Culture

Chromatics Return With a Private Show at The Standard in NYC

Culture

Chromatics Return With a Private Show at The Standard in NYC

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It’s been five years since the last Chromatics album, and so much had changed. Stars were born and others burned out, genres and neologisms were invented and pronounced dead, and we had been forced to confront dubstep. But beautiful music was still beautiful music. The Portland band who doesn’t sound like a Portland band released Kill for Love last month, and it is beauty to the core. I was worried I wouldn’t like it, partly because I’m very attached to 2007’s Night Drive, a sort of concept album in which the concept is 4 a.m. post-club anhedonia. Also, because I’ve spent the last five years trying to not to be one of those people who says “their first album is better.” But their second album is the opposite of a slump: taut, airless, glimmering, more so than the first, but still reeking of that familiar desolation. It’s even better in real life, if you can call Le Bain at the Standard under the skyscraper lights “real life.”

The Chromatics are one of those increasingly rare live acts who can transmogrify a distracted room into a single glowing organism. During the set, which spanned forty-some minutes but felt shorter, I didn’t see one person leave to smoke or start texting like there was anything important to say. Then again, I was mostly only looking at Ruth Radelet, who, with her alluring half-shyness and shift dresses looks like the best hopeful at a girl-group audition in ’60s San Francisco. She began a little hesitantly, forgetting to dance, and by the end was loose and shimmery and laughing, and we were with her all the way.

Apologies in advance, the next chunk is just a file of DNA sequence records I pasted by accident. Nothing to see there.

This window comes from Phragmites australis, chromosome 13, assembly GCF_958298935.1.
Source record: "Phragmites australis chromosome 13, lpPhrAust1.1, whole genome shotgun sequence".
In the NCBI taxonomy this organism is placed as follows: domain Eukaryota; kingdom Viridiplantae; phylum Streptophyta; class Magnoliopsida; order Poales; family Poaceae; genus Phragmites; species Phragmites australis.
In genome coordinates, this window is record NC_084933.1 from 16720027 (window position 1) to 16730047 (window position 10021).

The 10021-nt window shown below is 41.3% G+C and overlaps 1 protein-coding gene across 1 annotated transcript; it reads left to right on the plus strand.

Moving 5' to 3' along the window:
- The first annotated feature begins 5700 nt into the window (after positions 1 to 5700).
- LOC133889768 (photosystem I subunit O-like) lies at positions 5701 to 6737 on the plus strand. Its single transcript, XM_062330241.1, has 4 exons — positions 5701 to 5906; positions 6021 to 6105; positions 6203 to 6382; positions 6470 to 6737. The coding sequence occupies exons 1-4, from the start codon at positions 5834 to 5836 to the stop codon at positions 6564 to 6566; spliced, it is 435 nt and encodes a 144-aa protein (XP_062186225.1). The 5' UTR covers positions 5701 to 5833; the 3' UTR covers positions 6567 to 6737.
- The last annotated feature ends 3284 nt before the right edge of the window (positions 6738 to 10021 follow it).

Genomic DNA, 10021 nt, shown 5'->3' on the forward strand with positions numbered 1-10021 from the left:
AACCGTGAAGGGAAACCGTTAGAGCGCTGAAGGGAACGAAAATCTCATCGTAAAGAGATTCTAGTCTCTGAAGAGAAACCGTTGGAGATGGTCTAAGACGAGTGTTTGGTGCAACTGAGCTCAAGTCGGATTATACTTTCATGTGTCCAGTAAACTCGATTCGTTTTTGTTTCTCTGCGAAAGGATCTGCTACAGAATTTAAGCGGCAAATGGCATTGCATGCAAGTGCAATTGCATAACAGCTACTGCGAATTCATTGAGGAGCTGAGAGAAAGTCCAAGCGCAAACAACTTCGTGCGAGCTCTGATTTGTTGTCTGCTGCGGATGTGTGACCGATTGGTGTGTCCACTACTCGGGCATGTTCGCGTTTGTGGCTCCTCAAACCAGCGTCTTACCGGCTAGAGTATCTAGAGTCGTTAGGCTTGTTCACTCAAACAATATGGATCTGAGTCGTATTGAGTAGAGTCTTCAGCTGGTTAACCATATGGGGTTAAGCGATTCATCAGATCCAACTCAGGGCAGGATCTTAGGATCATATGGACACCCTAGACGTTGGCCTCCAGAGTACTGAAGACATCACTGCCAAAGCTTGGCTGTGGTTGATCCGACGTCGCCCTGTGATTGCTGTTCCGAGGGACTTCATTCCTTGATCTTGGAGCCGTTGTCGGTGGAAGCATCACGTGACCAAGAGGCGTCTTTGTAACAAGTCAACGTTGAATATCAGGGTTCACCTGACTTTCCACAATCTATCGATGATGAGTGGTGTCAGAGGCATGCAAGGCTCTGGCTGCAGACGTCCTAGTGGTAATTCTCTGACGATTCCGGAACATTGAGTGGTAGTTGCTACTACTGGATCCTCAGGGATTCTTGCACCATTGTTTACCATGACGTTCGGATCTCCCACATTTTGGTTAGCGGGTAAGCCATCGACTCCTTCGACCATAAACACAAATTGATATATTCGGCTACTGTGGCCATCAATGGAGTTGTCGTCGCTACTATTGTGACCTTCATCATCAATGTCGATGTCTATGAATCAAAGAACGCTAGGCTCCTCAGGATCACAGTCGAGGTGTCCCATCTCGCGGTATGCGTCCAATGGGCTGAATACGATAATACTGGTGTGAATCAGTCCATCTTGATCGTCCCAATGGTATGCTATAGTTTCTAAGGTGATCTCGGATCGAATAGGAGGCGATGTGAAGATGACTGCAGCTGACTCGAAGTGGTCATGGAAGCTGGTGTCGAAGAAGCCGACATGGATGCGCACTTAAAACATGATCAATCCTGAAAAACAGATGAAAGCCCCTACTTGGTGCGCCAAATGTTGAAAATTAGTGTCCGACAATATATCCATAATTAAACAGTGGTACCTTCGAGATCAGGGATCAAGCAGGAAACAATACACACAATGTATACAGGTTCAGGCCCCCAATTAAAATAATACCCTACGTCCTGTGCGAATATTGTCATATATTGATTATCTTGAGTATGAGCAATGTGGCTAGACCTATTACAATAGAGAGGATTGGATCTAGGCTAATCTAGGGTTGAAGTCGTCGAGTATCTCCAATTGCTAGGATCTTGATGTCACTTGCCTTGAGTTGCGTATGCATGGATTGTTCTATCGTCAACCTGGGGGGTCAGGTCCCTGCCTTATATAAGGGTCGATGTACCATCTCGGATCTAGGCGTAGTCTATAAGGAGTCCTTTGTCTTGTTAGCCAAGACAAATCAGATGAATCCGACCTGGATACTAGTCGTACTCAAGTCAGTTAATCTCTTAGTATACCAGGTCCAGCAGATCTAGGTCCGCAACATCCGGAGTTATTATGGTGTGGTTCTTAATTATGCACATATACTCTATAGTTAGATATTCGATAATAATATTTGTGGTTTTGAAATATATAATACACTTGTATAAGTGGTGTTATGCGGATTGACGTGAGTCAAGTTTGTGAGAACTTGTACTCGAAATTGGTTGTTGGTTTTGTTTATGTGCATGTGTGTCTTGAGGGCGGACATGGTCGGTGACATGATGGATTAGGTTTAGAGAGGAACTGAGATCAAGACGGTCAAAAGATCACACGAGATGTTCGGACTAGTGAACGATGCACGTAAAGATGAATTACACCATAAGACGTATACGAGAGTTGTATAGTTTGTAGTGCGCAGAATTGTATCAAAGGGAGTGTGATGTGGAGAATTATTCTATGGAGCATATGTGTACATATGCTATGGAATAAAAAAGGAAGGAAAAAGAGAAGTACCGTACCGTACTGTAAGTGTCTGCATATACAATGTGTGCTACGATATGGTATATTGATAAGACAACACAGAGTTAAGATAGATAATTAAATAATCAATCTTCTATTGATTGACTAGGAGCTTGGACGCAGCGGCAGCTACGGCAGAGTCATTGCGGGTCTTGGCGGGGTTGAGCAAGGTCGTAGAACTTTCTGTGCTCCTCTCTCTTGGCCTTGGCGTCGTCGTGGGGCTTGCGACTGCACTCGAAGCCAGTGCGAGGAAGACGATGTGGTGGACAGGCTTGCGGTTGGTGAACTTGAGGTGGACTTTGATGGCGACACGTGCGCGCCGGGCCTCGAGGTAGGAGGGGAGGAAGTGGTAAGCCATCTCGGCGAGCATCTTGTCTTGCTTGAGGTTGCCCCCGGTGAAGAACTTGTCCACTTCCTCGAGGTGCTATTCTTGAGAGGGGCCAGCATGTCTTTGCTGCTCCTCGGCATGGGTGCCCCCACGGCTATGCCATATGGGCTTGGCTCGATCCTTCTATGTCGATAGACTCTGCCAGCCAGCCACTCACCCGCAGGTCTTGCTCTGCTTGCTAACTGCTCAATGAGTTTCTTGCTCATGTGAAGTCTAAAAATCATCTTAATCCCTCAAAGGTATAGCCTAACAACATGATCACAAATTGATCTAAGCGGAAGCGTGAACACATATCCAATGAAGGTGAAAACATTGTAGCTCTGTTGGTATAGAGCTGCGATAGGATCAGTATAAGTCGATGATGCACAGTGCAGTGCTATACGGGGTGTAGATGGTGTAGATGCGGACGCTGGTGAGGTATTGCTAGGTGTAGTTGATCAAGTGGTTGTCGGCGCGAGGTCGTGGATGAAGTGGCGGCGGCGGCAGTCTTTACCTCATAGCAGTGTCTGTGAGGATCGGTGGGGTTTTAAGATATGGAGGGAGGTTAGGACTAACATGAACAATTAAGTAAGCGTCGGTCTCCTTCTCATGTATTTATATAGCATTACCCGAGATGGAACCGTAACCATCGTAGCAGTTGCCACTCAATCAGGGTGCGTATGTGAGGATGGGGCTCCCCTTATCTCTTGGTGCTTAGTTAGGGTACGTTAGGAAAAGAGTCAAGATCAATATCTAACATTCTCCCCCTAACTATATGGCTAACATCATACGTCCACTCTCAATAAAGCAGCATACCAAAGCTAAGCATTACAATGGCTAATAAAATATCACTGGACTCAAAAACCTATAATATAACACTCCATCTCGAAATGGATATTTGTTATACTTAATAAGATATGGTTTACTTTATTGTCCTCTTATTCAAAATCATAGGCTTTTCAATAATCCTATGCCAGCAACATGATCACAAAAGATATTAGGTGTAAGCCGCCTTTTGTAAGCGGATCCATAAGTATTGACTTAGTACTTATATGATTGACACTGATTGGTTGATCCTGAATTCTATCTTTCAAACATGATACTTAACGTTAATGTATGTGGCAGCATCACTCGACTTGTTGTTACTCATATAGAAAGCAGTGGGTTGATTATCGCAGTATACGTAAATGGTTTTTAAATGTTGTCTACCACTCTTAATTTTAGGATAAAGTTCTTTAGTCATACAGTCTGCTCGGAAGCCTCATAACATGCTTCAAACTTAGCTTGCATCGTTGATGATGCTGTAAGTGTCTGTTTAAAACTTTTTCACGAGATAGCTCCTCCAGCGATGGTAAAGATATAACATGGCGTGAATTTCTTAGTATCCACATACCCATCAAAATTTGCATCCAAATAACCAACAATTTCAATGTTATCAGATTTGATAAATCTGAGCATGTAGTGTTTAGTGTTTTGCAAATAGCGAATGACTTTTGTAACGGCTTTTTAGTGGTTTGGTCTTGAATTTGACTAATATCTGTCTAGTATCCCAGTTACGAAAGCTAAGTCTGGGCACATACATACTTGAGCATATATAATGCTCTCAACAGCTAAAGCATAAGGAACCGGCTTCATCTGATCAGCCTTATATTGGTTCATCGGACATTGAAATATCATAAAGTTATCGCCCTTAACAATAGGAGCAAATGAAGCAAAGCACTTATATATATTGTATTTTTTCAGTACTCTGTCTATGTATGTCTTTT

The first song was “Into the Black,” which is also the first (spare, great) song on Kill for Love, but Jonny Jewel and his unmerry band were good enough to their early/older fans to play back the memories between the new stuff. In that warm hermetic room, in a bath of red light, “Night Drive” and “In the City” were more comforting in their anomie than ever. I remembered that someone had once called this music “emo electro” and I had stolen the phrase, finding it perfect. I remembered so many very late nights. Fashion girls danced languorously, a stranger’s skin prickled next to mine, and I wasn’t alone, even though I was standing by myself.

At set’s end, it seemed like the prismatic, shattering live-take of “Kill for Love” would stand as the highlight, but then, the encore came, and of course, because it’s my favorite, or really because it’s every sad city kid’s favorite, they played “Running Up That Hill” from, again, Night Drive. It was thrilling and exquisite and, okay, maybe I’m sorry, but their first album was better? That, or we were younger.